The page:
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What does Bill Galvin know that the Boston Landmarks Commission doesn't?

The Globe reports Secretary of State and Brighton resident Bill Galvin has managed to block construction of an apartment complex for veterans because it would mean demolishing some old buildings that neither the Boston Landmarks Commission nor the Brighton-Allston Historical Society say are important enough to save - especially since there are numerous clones of the buildings across the Northeast.

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The best insult about Bill Galvin that I ever heard is that he still has notes on who beat him out for lead altar boy at St. Col's in the early 60's and will use this information to screw over that person some day.

You keep voting for the guy that sits on public records and holding up housing for vets. It's your fault voters.

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This is unfortunate. Thought not that unexpected.

I am curious though, how else did St E's plan to get access to their ER? Though the Convent on the hill seems odd, as does up the hill and around from Warren?

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Brighton Marine is a little historic since it was featured in the novel Infinite Jest. I think one of the buildings they're planning on tearing down was a major setting in the book.

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Rent rooms in your house out to veterans or shut the (expletive) up.

Why are you pulling this Menino crap? He's dead, and someday you'll die too, and then this will get built anyway. So why not live life not like a schmuck?

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Why does Galvin have any power to interfere with this situation whatsoever?

This is why some Western states set up statutory roadblocks to this sort of "royal" behavior, by design.

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... with that sobriquet, I do not intend to underestimate his power.

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Bill Galvin: “I’m very protective of my community,” he said. “We have many historic sites there.”

You're the Secretary of State, not Secretary of Brighton.

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Landmarks commission does the bidding if the mayor. Think dainty dot - nothing to see here - or annihilation of an amazing neighborhood of factory buildings at the channel for the convention center - small chinatown is disappearing among massive glass scrapers. Hopefully the north end wont head that way too

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Which never does the bidding of the Secretary of State?

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I don't recall there being any continuation of the Fort Point Channel brick warehouse district towards the area where the Convention Center is now.

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It looked like the building that was just converted by Converse at Lovejoy Wharf. There was also the Boston Water & Sewer Commission, Colman Brothers Movers and others. There were a few 5 to 8 story buildings there. Not Boston Wharf Company built buildings, but industrial early 20th century buildings nevertheless. A few low slung ones as well.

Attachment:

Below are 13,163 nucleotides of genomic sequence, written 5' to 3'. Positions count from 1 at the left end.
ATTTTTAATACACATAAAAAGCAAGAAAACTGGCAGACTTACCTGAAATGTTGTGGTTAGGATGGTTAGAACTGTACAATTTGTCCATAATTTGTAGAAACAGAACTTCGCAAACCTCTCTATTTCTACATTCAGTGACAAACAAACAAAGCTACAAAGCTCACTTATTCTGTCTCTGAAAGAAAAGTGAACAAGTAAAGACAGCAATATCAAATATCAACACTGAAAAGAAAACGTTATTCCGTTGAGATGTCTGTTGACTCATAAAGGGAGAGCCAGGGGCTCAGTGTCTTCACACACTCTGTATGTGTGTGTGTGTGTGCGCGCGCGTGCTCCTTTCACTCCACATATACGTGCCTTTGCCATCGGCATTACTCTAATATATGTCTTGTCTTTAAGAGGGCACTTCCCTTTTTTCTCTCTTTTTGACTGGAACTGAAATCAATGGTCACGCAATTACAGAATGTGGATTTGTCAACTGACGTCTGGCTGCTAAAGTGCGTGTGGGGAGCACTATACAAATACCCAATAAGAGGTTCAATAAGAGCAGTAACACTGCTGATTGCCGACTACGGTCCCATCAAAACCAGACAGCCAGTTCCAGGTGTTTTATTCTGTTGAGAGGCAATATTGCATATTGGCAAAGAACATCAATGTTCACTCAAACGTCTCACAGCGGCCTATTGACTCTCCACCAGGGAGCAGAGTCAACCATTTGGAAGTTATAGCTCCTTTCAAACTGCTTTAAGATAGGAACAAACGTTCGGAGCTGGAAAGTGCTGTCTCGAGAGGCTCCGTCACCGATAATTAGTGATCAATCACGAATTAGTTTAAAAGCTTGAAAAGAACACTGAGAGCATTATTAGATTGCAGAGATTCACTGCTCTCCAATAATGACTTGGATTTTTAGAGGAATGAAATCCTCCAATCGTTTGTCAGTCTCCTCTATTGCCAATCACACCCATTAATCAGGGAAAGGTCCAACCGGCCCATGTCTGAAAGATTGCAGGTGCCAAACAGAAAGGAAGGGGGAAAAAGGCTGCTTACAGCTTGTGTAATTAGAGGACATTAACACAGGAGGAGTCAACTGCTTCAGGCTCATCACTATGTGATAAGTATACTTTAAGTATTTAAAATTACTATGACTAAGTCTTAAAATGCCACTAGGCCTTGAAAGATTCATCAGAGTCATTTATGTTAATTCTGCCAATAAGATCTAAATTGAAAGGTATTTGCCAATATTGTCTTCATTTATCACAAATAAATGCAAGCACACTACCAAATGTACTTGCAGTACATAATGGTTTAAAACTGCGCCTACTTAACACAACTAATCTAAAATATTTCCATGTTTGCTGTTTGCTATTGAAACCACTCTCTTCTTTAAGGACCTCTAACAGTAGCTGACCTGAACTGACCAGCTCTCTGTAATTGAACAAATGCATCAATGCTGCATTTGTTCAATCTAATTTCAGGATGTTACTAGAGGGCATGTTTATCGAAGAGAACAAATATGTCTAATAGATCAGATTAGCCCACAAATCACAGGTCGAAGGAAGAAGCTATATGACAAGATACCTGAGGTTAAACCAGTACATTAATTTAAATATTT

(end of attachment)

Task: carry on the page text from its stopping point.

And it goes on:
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If anyone has a map or photos of this area before the Convention Center, I'd love to see them. In my memory it's a big empty area, but I probably never had much reason to venture beyond the last brick warehouse.

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Looks like it was mostly tracks. (From historicaerials.com)

IMAGE(http://s14.postimg.org/ofc4gd54g/fortpoint.jpg)

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Looks like a fair number of industrial buildings were demolished on the east side of the convention center site, the D Street side. We'd need to see street-level shots to decide whether they were worthy of preservation instead of demolition.

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Google Street View doesn't go back to 1938 :)

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and some of it has been digitized. Perhaps we can find some of those photos. (We don't need 1938; 1988 will do fine.)

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deals with hundreds of requests. I've had a lot of experience going before them, and it is the commission that decides issues that are important enough to not be decided by the staff, i.e. new roofs, paint, etc. It can be time-consuming to go through the process, but I have never had the impression that these professionals compromise their opinions because of politics.

I would like to see evidence that they do the mayor's bidding.

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If the mayor wanted a project to happen the landmarks commission would not get in the way. I am not just talking marty i am talking mayor Menino et al.

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But do you have any examples or is this opinion of what could happen?

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From the Globe article:

Mass. Historical has proposed placing the new building elsewhere on Brighton Marine’s 8.6-acre campus, but that would require replacing lost parking with a costly garage.

So how about keeping the barracks but *not* replacing the parking? That would satisfy everyone -- Mass Historical and the developer.

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It wouldn't satisfy everyone. Brighton Marine needs the parking spaces.

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